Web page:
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tics, etc.; Contr. Amer. Educ. Hist. (Bureau of Educ.); Harvard rpt. on special collections.
the L. A. U. K. handbooks and year-book, which are very suggestive.
A mistaken apprehension may arise on the part of public librarians as to the amount of time to be given by the supervisor to a class. It will take more of this person's time to plan and prepare a schedule than to apply it, but once prepared it may be applied again and again with only such alterations and additions as experience may suggest. If a daily schedule is posted, assigning each pupil's work for the day, the class need be assembled only when a change in assignments is made, and then only long enough to explain the best mode of procedure. To form habits of neatness, system, arrangement, discrimination, etc., all work submitted by pupils, be it only a pencil draft, should be subjected to criticism. Elementary cataloging may be introduced by calling attention to abbreviations, capitalization, catch-words, etc.
Having obtained in this way a knowledge of the fundamental government of libraries, a pupil will more readily observe and follow out peculiarities in library administration.
To familiarize pupils with the nature and extent of periodicals, let them be required at stated If a wider scope is desired, the following ref- intervals to submit lists of new books with erences may be given: for Germany, Graesel's references to reviews of them, always giving full "Bibliothekswesen," or its review in the L. J., publisher's particulars concerning the book. and the Centrallblatt fur Bibliothekswesen, the Such work as this may be carried on at odd moofficial organ of the German library system; for ments between assignments, etc., and should England, Greenwood's “ Public Libraries”; The serve only as another means of stirring up the Library, official organ of the L. A. U. K.; and | pupil's interest and attention.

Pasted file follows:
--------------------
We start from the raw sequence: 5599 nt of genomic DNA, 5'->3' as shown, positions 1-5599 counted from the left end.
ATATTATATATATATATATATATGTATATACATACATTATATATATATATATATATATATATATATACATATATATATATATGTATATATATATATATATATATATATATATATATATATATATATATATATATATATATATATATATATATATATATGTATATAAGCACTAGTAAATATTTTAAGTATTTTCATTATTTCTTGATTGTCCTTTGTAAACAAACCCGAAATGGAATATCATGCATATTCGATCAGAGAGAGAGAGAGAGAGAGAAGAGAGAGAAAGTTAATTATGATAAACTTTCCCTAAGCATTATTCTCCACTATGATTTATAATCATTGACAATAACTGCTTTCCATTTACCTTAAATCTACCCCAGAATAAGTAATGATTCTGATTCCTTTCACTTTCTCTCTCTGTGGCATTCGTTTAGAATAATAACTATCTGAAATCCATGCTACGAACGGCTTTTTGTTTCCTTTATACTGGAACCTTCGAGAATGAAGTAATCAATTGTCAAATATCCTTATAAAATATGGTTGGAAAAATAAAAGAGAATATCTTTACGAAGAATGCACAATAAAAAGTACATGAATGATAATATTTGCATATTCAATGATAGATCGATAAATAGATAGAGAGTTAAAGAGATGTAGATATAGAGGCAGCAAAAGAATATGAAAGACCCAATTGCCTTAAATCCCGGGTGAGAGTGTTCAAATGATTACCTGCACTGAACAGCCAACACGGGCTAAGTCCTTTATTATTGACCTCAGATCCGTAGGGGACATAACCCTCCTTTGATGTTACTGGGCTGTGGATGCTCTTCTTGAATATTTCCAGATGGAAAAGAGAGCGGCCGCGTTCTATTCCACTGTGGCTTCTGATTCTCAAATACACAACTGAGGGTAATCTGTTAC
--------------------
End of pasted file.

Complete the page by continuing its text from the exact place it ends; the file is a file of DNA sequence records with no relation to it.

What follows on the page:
Group III. - Proprietary Libraries.
Define various kinds; mode of government; report on 10 representative proprietary libraries; how founded; size and character of collections; librarian; catalogs; special features, etc. References: U. S. Report, 1876; rpts. of libraries; Flint, Statistics; L. J.; Poole.
In this connection the library law of the state in which the library is located should be dictated entire and analyzed, and a brief comparison of it made by the superintendent with other state library laws. If the library operates under a law different from this, as a municipal library may under a city charter, it should be analyzed and explained.
THE ANONYMOUS ASSISTANT.
BY ONE WHO ISN'T.
THE library assistant, through sheer force of | years, she remains anonymous both in and tradition, hides her light under the librarian's outside of her own city; her name is not found bushel. Anonymity is the immemorial usage in in any of the library's annual reports, nor is library economy, as it is in journalism, depriv- that of any of her associates. All is kept a coning an able assistant of the credit and position glomerate secret under the general title of the which is her * due. A dozen years of plodding "Utopian" Public Library. in those paths of library science which usage Our best catalog of children's books bears and custom make all but hopelessly obscure upon its title-page, "Prepared by the State scarcely emboldens one to seek new fields Superintendent"; while nowhere within its or reap new honors. It is the silent subjuga-pages is found the name of the real author-the tion of the assistant that restrains her from superintendent's assistant — who devoted months attaining her honest, appropriate level. The of thought to its preparation. The compilation only way an assistant can legitimately excel is of one of our most noted and authoritative cataby impressing the superiority of herself upon logs was carried on by a woman who received a the appreciation of the library world. Under word of acknowledgment, in the preface, from the present order of things, it is difficult to see the librarian. What possible harm could have how this can be done. For example, there is a come from placing the name of the painstaking library which is especially noted for its bureau cataloger, in modest type, on the title-page? of information; and yet, although this work has The advantage of such an omission is surely for been done by the same woman for the past 10 the man or men at the head of the institution or for the institution itself. When a woman